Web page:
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Foster Care: Safety net often fails to protect children from dangers of foster care

The primary goal of the Department of Children and Families (DCF), the safety net that protects young children from abuse, neglect, and abandonment, is straightforward: “Safely stabilizing and preserving families; safely reunifying families; and safely creating new families.”  Most would agree that this is a worthwhile objective, but I, and many others who are involved with the Department of Children and Families, do not always believe that this goal is being met or supported. Throughout the past decade, there have been many instances when DCF has failed to check in on homes that had severe warning signs of abuse, resulting in unsafe living conditions, death, and sexual abuse brought upon by foster parents, adoptive parents, and biological parents or guardians.

In 2012, 432 Florida children died of abuse and neglect. In response to the deaths, a member of the State Child Abuse Death Review Committee stated, “It pains me that if the right people had been helping those families, a lot of the deaths could have been prevented.” Most recently, DCF has been under fire after a young Fitchburg boy went missing after a social worker and supervisor failed to follow visitation procedures while the family was being monitored by DCF.  Police now think the mother of 5-year-old Jeremiah Oliver, along with her boyfriend, kidnapped and murdered her son, whose body was recently discovered. This is only one of many disturbing instances in which the once thriving department has failed.

These types of occurrences make you shake your head and wonder how a government-run agency can place children back in their biological homes when there are extreme signs of abuse.  The DCF should be acting in the best interest of the child, which is not always family reunification. A drastic change in policies, procedures and red tape needs to occur in order to save the lives of the 397,000 children in United States foster care today.


Definitive decisions need to be made by the DCF and by judges who are responsible for interpreting these important laws.  If there is even a hint of suspicion, action should be taken to remove the child from the home immediately. That being said, if a child is removed from his or her home, he or she should not be lingering in the system for years. Most often, children in the foster care system relocate to over eight different foster homes until they age out of the system at 18, creating uneasiness, confusion, anger, and depression. Children should be placed in a permanent and healthy foster home in order for them to continue to thrive.  Speaking from first hand experience, you will not find a happy, blonde, blue-eyed child in a foster home.  I have witnessed children with attachment disorders, post-traumatic stress disorders, drug addictions, and physical abuse.  These children need not only a roof above their heads, but an advocate and protector to follow through with the services that they so require and deserve.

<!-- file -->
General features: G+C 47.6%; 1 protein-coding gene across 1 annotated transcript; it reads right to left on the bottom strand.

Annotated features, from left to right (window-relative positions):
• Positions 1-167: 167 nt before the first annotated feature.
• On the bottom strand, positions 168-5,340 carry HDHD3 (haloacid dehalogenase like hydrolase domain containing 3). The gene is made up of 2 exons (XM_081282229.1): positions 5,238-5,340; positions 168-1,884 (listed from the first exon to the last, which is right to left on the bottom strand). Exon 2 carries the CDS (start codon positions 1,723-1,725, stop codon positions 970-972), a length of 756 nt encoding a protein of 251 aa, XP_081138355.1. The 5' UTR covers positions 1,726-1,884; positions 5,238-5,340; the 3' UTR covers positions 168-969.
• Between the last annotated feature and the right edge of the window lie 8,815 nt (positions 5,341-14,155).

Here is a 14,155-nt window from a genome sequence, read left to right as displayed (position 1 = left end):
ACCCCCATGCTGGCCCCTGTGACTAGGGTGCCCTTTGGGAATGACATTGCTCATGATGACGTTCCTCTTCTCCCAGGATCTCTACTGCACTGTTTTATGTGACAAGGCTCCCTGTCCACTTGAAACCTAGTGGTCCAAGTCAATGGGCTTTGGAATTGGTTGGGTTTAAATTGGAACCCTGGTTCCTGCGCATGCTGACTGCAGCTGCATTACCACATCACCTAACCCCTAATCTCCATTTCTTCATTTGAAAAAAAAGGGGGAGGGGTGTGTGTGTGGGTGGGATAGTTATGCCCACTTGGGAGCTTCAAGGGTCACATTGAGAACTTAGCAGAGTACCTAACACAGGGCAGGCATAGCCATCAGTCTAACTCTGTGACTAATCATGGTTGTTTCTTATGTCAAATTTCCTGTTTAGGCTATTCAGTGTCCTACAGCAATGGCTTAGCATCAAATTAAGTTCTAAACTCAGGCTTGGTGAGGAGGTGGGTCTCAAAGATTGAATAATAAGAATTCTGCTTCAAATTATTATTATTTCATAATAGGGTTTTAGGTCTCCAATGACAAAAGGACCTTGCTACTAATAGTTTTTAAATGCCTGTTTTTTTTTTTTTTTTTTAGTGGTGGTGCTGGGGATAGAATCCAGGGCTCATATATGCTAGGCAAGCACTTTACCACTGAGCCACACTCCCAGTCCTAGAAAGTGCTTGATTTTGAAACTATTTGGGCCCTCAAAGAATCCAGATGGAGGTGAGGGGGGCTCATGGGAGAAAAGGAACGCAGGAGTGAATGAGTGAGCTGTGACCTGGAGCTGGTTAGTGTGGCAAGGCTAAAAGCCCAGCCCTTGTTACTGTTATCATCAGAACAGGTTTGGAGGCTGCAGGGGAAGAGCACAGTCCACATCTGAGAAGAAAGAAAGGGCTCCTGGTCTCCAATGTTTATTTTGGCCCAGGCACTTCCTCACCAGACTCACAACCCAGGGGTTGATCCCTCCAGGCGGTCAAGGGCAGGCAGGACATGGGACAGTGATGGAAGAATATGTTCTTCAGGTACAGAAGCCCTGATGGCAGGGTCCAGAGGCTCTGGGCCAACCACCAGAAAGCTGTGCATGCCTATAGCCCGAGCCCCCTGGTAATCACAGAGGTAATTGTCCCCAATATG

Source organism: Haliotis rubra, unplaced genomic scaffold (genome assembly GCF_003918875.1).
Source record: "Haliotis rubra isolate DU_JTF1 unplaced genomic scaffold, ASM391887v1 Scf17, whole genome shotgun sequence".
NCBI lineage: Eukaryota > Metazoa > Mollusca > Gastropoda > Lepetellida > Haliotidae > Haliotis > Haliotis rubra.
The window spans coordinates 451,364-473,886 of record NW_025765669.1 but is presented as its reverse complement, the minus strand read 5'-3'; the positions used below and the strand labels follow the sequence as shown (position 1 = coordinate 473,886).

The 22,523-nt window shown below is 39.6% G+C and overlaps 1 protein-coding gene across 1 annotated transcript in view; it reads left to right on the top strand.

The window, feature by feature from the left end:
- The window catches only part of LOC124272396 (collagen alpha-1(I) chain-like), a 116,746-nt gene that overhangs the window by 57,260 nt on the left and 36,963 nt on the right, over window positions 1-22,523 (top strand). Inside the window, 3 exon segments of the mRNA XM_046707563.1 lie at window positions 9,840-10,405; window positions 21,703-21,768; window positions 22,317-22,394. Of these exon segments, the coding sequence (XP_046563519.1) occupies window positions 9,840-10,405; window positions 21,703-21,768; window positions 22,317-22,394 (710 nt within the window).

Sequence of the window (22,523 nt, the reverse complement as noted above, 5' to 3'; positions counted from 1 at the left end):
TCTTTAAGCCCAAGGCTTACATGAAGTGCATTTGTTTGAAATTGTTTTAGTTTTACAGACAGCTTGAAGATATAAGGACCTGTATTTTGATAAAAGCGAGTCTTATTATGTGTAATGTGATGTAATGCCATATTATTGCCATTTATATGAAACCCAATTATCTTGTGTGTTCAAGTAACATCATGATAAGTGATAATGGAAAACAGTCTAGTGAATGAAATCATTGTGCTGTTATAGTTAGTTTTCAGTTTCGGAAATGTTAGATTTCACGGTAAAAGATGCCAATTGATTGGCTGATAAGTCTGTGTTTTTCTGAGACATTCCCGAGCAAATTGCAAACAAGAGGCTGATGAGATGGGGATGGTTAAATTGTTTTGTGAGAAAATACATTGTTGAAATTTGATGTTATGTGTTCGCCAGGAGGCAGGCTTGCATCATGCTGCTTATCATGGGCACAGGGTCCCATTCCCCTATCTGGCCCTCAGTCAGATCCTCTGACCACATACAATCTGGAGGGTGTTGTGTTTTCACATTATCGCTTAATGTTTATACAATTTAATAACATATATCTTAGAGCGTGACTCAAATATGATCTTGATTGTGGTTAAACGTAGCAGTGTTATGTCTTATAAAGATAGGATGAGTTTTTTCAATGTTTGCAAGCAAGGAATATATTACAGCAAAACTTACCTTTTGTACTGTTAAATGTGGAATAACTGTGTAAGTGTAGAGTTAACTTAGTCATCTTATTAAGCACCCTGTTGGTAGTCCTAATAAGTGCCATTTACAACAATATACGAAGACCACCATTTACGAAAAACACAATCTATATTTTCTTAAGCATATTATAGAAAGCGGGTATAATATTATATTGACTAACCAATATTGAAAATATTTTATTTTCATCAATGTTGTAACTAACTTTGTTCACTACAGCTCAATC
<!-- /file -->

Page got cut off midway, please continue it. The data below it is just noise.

Current Massachusetts State Auditor Suzanne Bump says that investigators found 25 cases in which the addresses of many Massachusetts foster homes, adoptive homes, and others involved with the Department of Children and Families matched those of Level 2 and Level 3 sex offenders.  This is an extremely high-risk placement that is dangerous for all children involved.  Though DCF claims there were no reports of any abuse, this remains completely unacceptable.  The pure carelessness and negligence shown by those in DCF when addressing the living conditions and situations for thousands of these children is a major issue.  Scheduled monthly home checks should be in place for families and homes that the DCF believes to be dangerous for children.

For those of us who are fortunate enough to be living in a safe, healthy environment that allows us to thrive in all that we do, we cannot simply shrug our shoulders over the fate of those who are not as lucky.